1997.018.005 Envelopes Three hand written envelopes A: Written in black ink on left are two columns of Chinese characters. In the center "Chin Toy, San DeFuca, Wash. USA"The Chinese characters said: "send to USA, Mr. Chen Xian Bo". the stamp has been torn off the top and the post office cancellation from "Canton" On the back another black stamp with printed Chinese characters and "Chong" as well as numbers written inpecil. B: Envelope with black ink. Two columns of Chinese on the left and one column on the right and in the center, "Chin Toy, San DeFuca, Wash. USA". The Chinese characters on the right:" from Mi Gang ,Xi Zha, Chen jin zong( the name of the sender)" on the left:" to USA , Mr. Chen Xian Bo." There are two post office stamps on the back in Chinese, "Canton," C: envelope, with two columns of Chinese on the left in black ink. The Chinese characters said:" hand to Mr. Chen Xian Bo from zuan Huan ." In the center is: "Chin Toy, San DeFuca, Wash. " Post office stamp says: Seattle, Wash. Jul. 1, 12:00 PM 1929 Terminal Sta." There is a red two cent stamp in right corner with an engraving of Washington's head. The back is badly torn. D i & ii: Envelope with letter inside, H: 5.5", W: 2.5", oblong shaped made of thin paper with a red stripe down the center. Three rows of Chinese characters written in black ink on the front.The Chinese characters on the right said:" please take the trouble give the letter to". The characters in the center:"to be opened by Mr. Chen Xian Bo." The characters on the left said: "from Mi Gang, sister in-law chen Liang shi." Inside is a letter written on red lined white paper. Chinese in black ink. Translation of the letter: To uncle Xian Bo : Because of uncle very seldom send money home recent years,mother of Jin Zong's situation is very poor and I have been lending her money. In considering of our hands and feet relationship(brotherhood), I thought we should take care of each other. However, I have also exhausted all of our fund, I have to go to Xin Chang Heng Fa Hao(store name) to borrow some rice and go to Mice Mountain Yong Long Hao to get some groceries to meet the need of the family. Since uncle has not been sending money home for years, Jin Zong's mother came to my house and asked me to write to you and tell you the situation.Please send $40 dollars immediately after you receive this letter. When you send the money, please make sure the letter is addressed to me, don't send to Jin Zong. Talk to you later.Wishing you good fortune. March 11, Jin Kuan's mother Liang Shi E: envelope, L: 5.625", W: 2.75", Oblong white envelope with red stripe down the center. Black ink Chinese characters written down the stripe and two more at the right. The two Chinese characters at the right said: hand deliever.The Chinese characters on the center red strip said: To be opened by Mr. Chen Xian Bo On the back is one column of Chinese characters and one row of red characters on the flap. The Chinese characters written on the right said: This person is from Kai Ping, Mi Gang village. The red characters on the flap said: made by(the envelope) eighteen Fu Heng An . Stamped in English is: "TOM MACK, P.O. BOX 254, PRINCE ALBERT SASK." F: Envelope, Front only, H: 5.5", W: 3", Red stripe down the center with four printed black Chinese characters and two written characters. It said:" to be received and kept by Mr. Chen Cai ( Chin Toy?)" On the right, there are three printed Chinese characters. It said: "very important document to be delivered to" On the left, there are six printed Chinese characters. It said:"Citizen Rescue Bureau Distributed".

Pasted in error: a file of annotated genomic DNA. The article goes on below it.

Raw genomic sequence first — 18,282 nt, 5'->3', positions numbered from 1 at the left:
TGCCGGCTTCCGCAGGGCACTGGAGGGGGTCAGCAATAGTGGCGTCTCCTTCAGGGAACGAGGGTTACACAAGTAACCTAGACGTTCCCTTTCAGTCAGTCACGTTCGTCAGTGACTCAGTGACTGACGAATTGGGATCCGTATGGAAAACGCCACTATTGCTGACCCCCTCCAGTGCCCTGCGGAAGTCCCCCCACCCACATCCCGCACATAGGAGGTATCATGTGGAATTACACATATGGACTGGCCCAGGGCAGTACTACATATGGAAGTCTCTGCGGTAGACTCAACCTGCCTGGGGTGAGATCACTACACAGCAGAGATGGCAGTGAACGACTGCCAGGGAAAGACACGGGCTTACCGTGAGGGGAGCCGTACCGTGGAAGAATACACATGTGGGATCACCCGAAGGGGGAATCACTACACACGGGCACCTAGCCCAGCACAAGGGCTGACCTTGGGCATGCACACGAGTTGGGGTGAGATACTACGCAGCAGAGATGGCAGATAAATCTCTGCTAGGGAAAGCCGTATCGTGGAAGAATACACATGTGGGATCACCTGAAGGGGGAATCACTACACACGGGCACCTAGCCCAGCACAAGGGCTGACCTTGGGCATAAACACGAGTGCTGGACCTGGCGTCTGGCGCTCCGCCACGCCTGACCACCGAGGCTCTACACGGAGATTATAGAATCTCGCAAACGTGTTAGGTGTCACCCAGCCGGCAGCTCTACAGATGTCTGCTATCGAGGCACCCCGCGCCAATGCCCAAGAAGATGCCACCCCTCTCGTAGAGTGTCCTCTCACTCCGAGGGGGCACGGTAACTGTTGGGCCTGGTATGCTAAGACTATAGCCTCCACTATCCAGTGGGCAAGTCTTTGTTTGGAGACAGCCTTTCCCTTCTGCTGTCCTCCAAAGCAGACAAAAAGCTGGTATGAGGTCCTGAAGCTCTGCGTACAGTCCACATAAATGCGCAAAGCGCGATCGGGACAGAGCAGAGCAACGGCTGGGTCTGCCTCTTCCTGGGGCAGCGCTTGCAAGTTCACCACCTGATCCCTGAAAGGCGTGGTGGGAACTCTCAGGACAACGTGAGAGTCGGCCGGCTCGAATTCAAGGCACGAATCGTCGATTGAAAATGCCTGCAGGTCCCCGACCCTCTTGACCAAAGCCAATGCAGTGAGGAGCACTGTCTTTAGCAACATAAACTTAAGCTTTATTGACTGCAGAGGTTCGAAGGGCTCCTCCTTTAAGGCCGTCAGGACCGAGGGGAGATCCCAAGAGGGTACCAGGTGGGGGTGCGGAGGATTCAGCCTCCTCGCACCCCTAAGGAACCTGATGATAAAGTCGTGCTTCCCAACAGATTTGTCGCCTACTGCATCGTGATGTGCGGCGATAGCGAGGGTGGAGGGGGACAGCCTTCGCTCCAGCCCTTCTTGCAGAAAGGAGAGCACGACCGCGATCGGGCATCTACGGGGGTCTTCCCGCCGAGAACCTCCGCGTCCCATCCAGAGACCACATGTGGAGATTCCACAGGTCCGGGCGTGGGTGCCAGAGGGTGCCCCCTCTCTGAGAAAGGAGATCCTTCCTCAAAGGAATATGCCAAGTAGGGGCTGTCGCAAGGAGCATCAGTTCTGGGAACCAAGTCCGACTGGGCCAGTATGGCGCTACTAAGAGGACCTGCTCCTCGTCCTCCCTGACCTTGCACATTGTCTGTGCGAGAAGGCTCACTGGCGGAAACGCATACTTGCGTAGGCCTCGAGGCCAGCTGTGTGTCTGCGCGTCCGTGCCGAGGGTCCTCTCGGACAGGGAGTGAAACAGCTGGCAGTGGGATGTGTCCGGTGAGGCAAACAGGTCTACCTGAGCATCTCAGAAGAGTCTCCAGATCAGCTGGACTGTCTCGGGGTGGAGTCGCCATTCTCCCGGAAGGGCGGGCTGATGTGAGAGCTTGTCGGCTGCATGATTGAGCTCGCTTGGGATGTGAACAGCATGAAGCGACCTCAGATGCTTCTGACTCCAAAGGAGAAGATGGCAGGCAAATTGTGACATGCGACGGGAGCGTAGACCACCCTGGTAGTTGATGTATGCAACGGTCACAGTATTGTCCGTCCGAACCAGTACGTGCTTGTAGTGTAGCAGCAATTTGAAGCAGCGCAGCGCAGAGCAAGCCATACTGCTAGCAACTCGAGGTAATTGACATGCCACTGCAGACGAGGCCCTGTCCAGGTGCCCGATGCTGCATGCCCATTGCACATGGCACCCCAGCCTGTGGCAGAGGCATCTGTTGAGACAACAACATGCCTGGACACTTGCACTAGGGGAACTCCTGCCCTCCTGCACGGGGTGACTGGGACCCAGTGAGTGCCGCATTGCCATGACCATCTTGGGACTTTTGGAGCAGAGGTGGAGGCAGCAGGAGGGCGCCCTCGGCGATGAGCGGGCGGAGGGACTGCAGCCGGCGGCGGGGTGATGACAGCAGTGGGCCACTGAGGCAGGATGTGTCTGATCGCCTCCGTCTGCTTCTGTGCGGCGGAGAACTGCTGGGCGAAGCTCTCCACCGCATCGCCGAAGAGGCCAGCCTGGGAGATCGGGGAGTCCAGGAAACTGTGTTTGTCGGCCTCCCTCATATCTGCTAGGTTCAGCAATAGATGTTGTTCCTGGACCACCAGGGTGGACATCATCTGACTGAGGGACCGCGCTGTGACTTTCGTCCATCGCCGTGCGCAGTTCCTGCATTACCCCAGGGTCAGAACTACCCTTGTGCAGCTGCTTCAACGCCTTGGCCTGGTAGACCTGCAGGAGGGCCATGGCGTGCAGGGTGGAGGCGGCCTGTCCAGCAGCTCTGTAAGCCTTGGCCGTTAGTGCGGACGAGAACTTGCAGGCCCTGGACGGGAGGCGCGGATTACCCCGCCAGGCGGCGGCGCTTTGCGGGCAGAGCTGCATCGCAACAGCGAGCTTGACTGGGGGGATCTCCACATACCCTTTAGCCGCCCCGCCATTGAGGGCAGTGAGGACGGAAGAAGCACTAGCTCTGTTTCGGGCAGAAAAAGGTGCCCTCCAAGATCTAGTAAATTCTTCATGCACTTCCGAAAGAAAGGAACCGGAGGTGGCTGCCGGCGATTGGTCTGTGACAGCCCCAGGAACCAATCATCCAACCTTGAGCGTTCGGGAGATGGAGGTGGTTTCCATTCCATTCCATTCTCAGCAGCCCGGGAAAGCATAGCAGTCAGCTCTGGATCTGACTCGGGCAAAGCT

1997.018.006 Letters Letters written in Chinese A: Letter on red paper, H: 10.75", w: 7.875", neatly formed columns of Chinese characters. (donor indicates this is a letter to his father). "Father,your greatness, under your knees: The family are all healthy and safe, but we don't have enough food for the next day. It is very hard to live here, there is no place we can borrow food or money. I hope that you can send some money home and we can buy some food. If we don't receive any money from you, the whole family probally will have to go around houses to beg for food and other people will laugh at us. I am now doing some cement work, the pay is very low. It is not enough for the daily living expense. The price of the rice is very high: one bag of low grade rice is 86 yuan, the middle grade is 98 yuan and the top grade is 114 yuan. The rice to feed the pig is 81 yuan. I have hard time to keep up the expense. I hope you are healthy and your business is prosperous This is also your children and your grandchildren's hope. your prosperity is also our fortune. P.S. They are building highway in this area, every household has to pay 10 yuan tax , it is due in the first part of February. Pleas send money a soon as you receive this letter . This letter was written on January 11th 1930 by Zuan Mei." B: Letter, very wide H: 8.25", W: 19.25", written in black ink on white paper. Many columns of characters with two brown seals at each side. (donor indicates this is a letter from a woman saying that she has received the money sent to her). "To my husband , your wife reports with respect: I have received your letter and $50.00 Yuan in late April. For 2 or 3 years, I have not received letter from you. We did not have money to buy food and we have to go around to borrow money from other people. We were talking about selling the house and the land.but this animal(?) did not listen and also because of his bad luck. Zuan Huan's wife kept asking him to return the money and asked him to sell the house and land to them for 500 yuan. The house and land was sold to other people for 600 yuan.You have worked so hard to buy him the land, now, I have to sell the land. I feel so sorry to you. It is only because we have not received money from you for three years. You bought land for your son, we also sold the land because of your son. You have to send money home to buy food and to support your wife. If ther is any odd job, your son will be willing to go to work. In our life, our children and our grandchildren are the goal of our life.If we don't help this animal(?), his children will go hungry. Our grandchildren have been going to school for 3 or 4 years, it costs 30 yuan a year. We can 't even borrow a penny from the relatives. You are getting older. I hope that god will protect you and you will have good health. I hope that you are able to save some money and come back to China soon to see your wife and your children and grandchildren. When you receive this letter , no matter how much, please send some money home.If you don't send us money, we will have to go around to beg for food.Please consider our relationship as husband and wife. I am getting old and I don't have the energy to go to work. Please respond soon. We are all ok, please don't worry too much. I will stop writing this letter now.P.S. If Zuan Ying writes to you , don't believe what he tells you. He is sucking people's blood. If you have any money, don't send through him. He took 3 yuan from the 50 yuan you sent through Kai Ping's Yong Long oil and sugar shop. Xian Bo, my husband, I hope everything is fine with you. Your wife Mai Shi kneels down and report to you on the 29th day of April." C: short letter, L: 9", W: 5.875", red lined white paper with neatly formed black ink characters, red stamp on lower left shows a column of printed Chinese characters. To Mr. Cai Chen with respect: I have received your letter and $182.00 yuan for the last shipment. Thank you for ordering again. I followed your request sent a case of the goods through the ship. Since you asked for seven inches of the big bottle medicine, but I only have three inches,so, I am adding 8 inches of small bottl medicine. Attached is the list of the prices, please check. Greeting to you, wish you good wealth. April22, 1930 Seattle Guang De Stationary D: short letter, L: 9.875", W: 5.125", neatly formed black ink characters on white paper with a red stamp in lower left corner of printed Chinese characters. Mr. Cai Chen received the following: big bottle medicine 3 inches 465 yuan small bottle medicine 8 inches 62 yuan large shrimp meat 12 yuan hua yu not sure 2 yuan zhi gan not sure 525 ma0(cents) zhi che not sure 25 mao(cents) Total: 1482 (?) yuan April 22, 1930 Seattle, Guang De Hao Receipt E: Note, L: 9.5", w: 2.25", three columns of black ink Chinese characters on plain white paper. Kai Ping county, Mi Gang Xi Zha, Chen Xian Bo(name) 20 units Sept. 13, 1942 check no. 603